CHARLESTON, W.Va. -- If it becomes necessary to attack Iran, we should profit from what we have learned in Afghanistan and Iraq. The Iranian leaders' blind religious zeal makes it only an even shot that President Obama's sanctions will work.
A surgical strike on nuclear facilities will not permanently cripple Iran's nuclear ambitions or deter Iran from deadly strikes against American shipping, missile attacks on Israel or mining the Persian Gulf. However, the one thing that will give Iran pause is a formal declaration of war by Congress. Such a declaration would allow a full-scale assault on all of Iran's defense facilities. The great advantage of a declaration of war or threat of such a declaration, is that Iran's leaders below the top might realize we are serious. The Iran-Iraq war went from September 1980 until August 1988, making it the longest war of the 20th century, yet in eight years with hundreds of thousands of casualties, Iran could not subdue Iraq. We took out Iraq in two weeks!
The big mistake we made in Iraq was to attempt to bring "democratic government" while rearranging the tribal power structure. To these ends we disbanded the Army and the ruling political party, leaving the country to chaos and civil war. A far better plan for us would have been to call the military leaders in Iraq, with whom our military was already in cell phone contact, and inform them that they now worked for us or they wouldn't work at all! Thus, units that displayed white flags and refused to engage us would not have been attacked and the commanders and officers would still have had jobs.
The whole "democracy" thing is an illusion because "democracy" is not the first step in modernization. The first step in modernization is separation of church and state -- the reason that Turkey is the only mid-Eastern country prospering in the 21st century. The second step is "constitutionalism," a concrete plan for whatever government one chooses for the moment. The third step is a rule of law: enforcement of contracts, pre-defined crimes with pre-defined punishments, predictable regulation, and efforts at honest enforcement. The final step is separation of powers.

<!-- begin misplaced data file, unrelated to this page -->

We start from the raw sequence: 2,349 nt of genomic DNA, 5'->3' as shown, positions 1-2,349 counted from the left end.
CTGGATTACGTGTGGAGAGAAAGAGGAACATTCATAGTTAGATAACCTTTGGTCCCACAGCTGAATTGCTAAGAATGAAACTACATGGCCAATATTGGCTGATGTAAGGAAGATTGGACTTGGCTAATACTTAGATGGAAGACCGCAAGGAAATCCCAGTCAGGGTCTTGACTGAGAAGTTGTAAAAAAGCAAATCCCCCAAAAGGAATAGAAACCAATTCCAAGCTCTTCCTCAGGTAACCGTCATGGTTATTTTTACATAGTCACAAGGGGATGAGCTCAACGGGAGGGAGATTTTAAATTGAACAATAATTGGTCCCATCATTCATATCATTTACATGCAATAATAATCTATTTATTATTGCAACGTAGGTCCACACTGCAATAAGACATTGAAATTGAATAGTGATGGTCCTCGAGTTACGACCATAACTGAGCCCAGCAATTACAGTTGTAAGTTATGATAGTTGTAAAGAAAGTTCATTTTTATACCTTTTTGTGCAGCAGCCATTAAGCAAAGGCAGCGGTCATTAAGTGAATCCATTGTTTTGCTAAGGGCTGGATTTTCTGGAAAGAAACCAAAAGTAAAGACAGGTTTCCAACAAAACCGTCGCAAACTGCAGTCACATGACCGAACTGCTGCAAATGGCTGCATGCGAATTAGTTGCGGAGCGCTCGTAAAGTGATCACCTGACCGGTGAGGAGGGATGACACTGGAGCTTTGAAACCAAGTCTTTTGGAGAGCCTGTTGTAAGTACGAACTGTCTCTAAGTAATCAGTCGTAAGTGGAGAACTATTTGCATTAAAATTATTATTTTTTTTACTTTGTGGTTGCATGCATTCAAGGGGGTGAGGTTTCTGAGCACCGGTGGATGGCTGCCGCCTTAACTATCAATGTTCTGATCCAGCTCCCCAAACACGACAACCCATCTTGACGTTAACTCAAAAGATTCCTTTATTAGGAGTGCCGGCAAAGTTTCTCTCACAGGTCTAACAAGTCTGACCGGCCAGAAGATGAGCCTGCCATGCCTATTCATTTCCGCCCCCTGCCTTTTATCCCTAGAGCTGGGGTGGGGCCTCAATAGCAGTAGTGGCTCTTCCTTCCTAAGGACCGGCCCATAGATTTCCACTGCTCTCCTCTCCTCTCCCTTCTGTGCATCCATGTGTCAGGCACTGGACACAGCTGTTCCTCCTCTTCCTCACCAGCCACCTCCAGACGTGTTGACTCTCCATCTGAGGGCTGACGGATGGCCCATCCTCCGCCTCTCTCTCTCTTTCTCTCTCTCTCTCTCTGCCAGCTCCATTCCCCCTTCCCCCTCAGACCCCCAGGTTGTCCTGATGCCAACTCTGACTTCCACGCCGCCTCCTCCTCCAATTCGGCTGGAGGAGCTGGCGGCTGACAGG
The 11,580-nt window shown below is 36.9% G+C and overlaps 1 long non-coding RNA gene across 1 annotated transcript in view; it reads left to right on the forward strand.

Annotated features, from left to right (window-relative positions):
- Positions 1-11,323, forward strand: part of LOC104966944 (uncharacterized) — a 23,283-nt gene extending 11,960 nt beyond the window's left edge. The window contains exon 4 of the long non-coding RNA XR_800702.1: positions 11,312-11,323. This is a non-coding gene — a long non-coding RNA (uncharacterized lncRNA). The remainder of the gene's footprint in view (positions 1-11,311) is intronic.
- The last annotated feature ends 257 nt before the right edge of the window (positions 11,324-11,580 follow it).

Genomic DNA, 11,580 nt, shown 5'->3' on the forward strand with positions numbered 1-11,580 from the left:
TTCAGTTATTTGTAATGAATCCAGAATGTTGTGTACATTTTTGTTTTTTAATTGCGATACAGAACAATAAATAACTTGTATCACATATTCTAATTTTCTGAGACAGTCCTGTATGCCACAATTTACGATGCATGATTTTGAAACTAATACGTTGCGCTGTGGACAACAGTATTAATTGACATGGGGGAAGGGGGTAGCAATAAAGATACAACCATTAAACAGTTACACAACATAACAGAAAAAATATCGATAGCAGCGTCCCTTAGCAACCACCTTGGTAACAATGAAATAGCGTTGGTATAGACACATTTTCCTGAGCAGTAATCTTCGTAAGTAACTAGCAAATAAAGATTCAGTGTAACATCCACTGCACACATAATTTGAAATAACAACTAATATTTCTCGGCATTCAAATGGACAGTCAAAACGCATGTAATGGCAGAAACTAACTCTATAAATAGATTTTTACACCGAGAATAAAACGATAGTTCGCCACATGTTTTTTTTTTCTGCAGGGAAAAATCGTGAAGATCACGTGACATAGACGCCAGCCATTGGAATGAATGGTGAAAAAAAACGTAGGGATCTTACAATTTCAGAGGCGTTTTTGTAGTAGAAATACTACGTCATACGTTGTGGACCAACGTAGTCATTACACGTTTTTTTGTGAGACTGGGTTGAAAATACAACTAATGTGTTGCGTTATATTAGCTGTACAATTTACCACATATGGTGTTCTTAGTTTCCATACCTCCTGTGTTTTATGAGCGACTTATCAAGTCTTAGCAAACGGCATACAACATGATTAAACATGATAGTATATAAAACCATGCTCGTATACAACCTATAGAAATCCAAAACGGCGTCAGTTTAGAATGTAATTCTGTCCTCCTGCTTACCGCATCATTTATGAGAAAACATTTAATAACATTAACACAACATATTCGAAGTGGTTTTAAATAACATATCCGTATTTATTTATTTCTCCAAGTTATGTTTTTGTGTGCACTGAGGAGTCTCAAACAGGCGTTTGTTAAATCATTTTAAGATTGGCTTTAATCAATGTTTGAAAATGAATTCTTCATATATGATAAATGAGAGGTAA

At the beginning of the 20th century no women could vote, and in the South virtually all blacks were disfranchised, while elsewhere poll taxes kept out the poor. Yet Americans generally believed that they had a government they could get rid of and that government more or less worked for the welfare of the governed.
Strangely, a Congressional declaration of war might make a real war unnecessary. It we are going to eliminate Iran as a threat to world stability, we should take out its entire air force and we should take out every single naval installation on the Persian Gulf and destroy all of its fleet, particularly its fast attack boats. We should also take out all of its missile emplacements, radar stations, and other war making facilities. I stop short of deliberately killing soldiers and sailors who are not necessary collateral damage in the destruction of these facilities. Unfortunately, if Iran does not acquiesce to forebear in nuclear proliferation, only real war will stop them permanently. And real war means something that looks like U.S. v. Germany circa 1944.
America has something to show its military budgets. The notion that with American air power there will still be "fast attack boats" run by the Republican Guard in the Persian Gulf is a pacifist fantasy. Although we don't have the LSTs and massive fleet that we had at Normandy, we have sufficient Marine facilities to mount a landing in Iran and then bring in ground troops by a combination of land and air. Furthermore, there is a substantial constituency in Iran for regime change, and although the Americans might not be met as liberators, there will be a large contingent of Iranians eager to collaborate.
In Iraq, we made the mistake of taking out lots of civilian infrastructure in our efforts at shock and awe -- something that greatly hampered our development efforts later on. In Iran, it will be sufficient to take out all military targets, giving the military personnel ample time to evacuate.
Iran is a serious menace to the world, not just to Israel, but also to the economies of nations far distant from the range of its missiles. To whom would Iran give nuclear weapons? Would Iran have nuclear "suitcase" bombs? North Korea is really China's problem, and we expect China to demand rational conduct. No similar great power is calling the shots in Iran. Immediate presidential consultations with Congressional leaders concerning the mechanics of getting a declaration of war might, like the prospect of being hanged, focus Iran's mind.
Neely is a former artillery captain who served on a senior staff in Vietnam and a retired chief justice of the West Virginia Supreme Court.